Penn State scandal: What would you have done? Are you sure? (Video Q&A)

Nov 09, 2011

Brad Hirschfield discussed the ethics surrounding the decisions made during the Penn State sex abuse scandal and more.

- Related: Rabbi Shmuel Herzfeld: Paterno must go

Hello and welcome. Today's main topic is the scandal engulfing the Penn State football team and Coach Joe Paterno -- who announced today he will step down at the end of the season.

 

 

Many have criticized  Paterno and others at Penn State for not doing more in the past 13 years. But is it always that simple? What do you think you would have done? Are you sure?

 

We'll also talk about Herman Cain. Is this GOP presidential hopeful finished? Should he be? Why?

 

French Prime Minister Nicolas Sarkozy "can't stand" Israeli PM Benjamin Netanyahu, calling him "a liar." President Obama didn't object. Is this how allies talk about one another?

Joe Paterno is to blame in that as soon as it became clear that this was going on, he should have reported it and made sure it was stopped. It is incumbent upon all people who deal with young people to be vigilant about protection of them. It seems that the abuse taking place was hard to discern, but there is no excuse for looking away. There should be zero tolerance for abuse of children. What is there to debate here?

What would I do? I would have put the safety and well-being of that child ahead of devotion to a football program and the revenue it generates. I would have reported the incident to the police. Just like if I were the Apple Store employee who heard a woman pleading for someone to help her in the Lululemon store next door, I would have dialed 911.

From Twitter user @imlate:

Joe Paterno may have done the legal thing but was it was not the moral thing.

From Twitter user @1NationUnderWho, re: Penn State:

I think it depends on if you are a woman or man. Men are cowards when it comes to this stuff. Sorry boys, but it's true.

From Twitter user @DawnMGibson re: Penn State:

There's one ethical response to sex abuse. Adults must protect kids in care. Kid program part of image. Families trusted school.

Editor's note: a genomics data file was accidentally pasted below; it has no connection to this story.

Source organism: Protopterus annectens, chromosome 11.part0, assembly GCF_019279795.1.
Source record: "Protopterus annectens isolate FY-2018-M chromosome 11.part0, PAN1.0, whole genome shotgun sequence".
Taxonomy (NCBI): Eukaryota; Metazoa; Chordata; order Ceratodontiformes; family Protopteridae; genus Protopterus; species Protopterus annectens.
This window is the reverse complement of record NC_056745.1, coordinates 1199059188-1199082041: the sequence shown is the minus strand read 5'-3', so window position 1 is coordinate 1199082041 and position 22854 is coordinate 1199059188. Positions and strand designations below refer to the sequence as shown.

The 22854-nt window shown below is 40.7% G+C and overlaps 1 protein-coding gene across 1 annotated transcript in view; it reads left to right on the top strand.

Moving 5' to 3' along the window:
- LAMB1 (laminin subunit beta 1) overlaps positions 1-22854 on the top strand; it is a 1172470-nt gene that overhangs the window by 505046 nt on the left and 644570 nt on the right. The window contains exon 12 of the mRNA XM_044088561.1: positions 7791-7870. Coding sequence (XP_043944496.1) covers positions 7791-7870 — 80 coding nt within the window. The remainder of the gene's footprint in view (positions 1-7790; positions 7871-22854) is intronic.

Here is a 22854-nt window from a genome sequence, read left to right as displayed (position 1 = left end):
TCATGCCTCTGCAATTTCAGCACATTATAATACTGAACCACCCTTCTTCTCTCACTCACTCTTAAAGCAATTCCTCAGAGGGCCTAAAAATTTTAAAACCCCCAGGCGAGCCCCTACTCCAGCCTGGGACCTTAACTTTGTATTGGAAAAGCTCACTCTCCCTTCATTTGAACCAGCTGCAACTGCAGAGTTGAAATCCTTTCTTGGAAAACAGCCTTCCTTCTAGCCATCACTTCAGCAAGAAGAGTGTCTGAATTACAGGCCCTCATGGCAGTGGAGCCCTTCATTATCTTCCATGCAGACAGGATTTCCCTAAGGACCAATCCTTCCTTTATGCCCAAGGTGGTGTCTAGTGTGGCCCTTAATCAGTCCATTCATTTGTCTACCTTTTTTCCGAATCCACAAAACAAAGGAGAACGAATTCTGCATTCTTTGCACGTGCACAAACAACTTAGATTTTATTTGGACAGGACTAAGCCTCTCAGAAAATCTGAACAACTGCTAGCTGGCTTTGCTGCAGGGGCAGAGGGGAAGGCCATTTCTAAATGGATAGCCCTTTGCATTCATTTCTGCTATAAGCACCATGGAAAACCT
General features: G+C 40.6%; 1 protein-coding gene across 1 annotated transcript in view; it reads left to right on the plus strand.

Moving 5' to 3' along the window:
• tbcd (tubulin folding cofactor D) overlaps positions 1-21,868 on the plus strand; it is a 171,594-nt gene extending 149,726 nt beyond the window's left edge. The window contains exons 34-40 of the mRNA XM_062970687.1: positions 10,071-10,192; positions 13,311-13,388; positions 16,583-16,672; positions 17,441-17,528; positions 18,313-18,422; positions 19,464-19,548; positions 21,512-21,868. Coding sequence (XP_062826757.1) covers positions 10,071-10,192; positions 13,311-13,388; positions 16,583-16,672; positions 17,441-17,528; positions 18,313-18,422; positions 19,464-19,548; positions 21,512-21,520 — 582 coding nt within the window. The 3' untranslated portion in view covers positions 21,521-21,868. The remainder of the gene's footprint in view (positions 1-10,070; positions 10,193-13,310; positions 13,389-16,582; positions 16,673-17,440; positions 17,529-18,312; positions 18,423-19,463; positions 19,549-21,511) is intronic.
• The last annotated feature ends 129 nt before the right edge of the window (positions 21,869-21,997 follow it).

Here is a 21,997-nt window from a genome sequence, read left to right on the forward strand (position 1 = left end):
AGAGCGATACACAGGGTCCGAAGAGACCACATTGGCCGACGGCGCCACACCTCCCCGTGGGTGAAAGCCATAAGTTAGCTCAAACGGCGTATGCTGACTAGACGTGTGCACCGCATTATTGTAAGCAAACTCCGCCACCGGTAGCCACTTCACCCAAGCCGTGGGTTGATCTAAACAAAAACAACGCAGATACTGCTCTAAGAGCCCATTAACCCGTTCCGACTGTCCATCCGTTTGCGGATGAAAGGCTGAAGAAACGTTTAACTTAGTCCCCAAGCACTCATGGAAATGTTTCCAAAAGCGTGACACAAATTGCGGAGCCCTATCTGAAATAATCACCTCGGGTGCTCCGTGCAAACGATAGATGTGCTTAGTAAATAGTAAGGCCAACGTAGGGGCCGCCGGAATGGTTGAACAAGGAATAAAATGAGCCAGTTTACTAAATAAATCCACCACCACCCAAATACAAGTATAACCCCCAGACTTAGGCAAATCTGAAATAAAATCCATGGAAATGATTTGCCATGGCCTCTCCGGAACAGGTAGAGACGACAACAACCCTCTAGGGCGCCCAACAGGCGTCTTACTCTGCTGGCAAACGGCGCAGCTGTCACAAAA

Why are they letting Joe Paterno retire at the end of the season? He will still receive a pension. He needs to be fired. He's just as guilty.

In work situations, it is customary to follow what is considered protocol, which means that we report incidences to the next person in the hierarchy, and we don't go above him. It seems that's what Coach Paterno did; he directly reported it to his athletic director. So wasn't it the athletic director who should have done something with the information? Or is this ritual of protocol outdated?

Why didn't then-graduate assistant John McQueary stop the rape and call the campus police immediately? I am sure to beyond a reasonable doubt and to a moral certainty that that is what I would have done. Why aren't we focusing on this question?

Rabbi Hirschfeld: What would YOU have done, if you were Joe Paterno, and the event were reported to you?

What is with these powerful men who think they can do what they want, buy their way out, and pretend that nothing happened? We have seen this time and time again. Is it just hubris?

Herman Cain's second accuser now seems to have a track record of yelling sexual abuse. Apparently she had the same problem in her next job. For good or bad, like Dominique Strauss-Kahn's hotel housekeeper, she loses her credibility. But that doesn't mean it didn't happen.

Is the problem that Nicolas Sarkozy feels this way about Benjamin Netanyahu, or that he got caught? I'm sure this probably happens all the time but the microphones are not on. The question is, where do they go from here? It's like Wikileaks, they will no doubt walk around the embarrassing disclosure and go back to politics as usual.

Last question: In a perfect world, allies would not speak about each other this way. But does it really matter how they all feel about one another? It would be nice if they all got along, but what's important is that they work together for the benefits of their countries and society as a whole.

In This Chat
Brad Hirschfield
Rabbi Brad Hirschfield is an author, radio and TV talk show host, and President of CLAL-The National Jewish Center for Learning and Leadership. His On Faith blog, For God's Sake, explores the uses and abuses of religion in politics and pop culture. He wrote "You Don't Have To Be Wrong For Me To Be Right: Finding Faith Without Fanaticism." Named as one of the nation's 50 most influential rabbis in Newsweek, and one of the top 30 "Preachers and Teachers" by Beliefnet.com, he is the creator of the popular series, Building Bridges, airing on Bridges TV, and co-host of the weekly radio show, Hirschfield and Kula: Intelligent Talk Radio. For more information see www.bradhirschfield.com.
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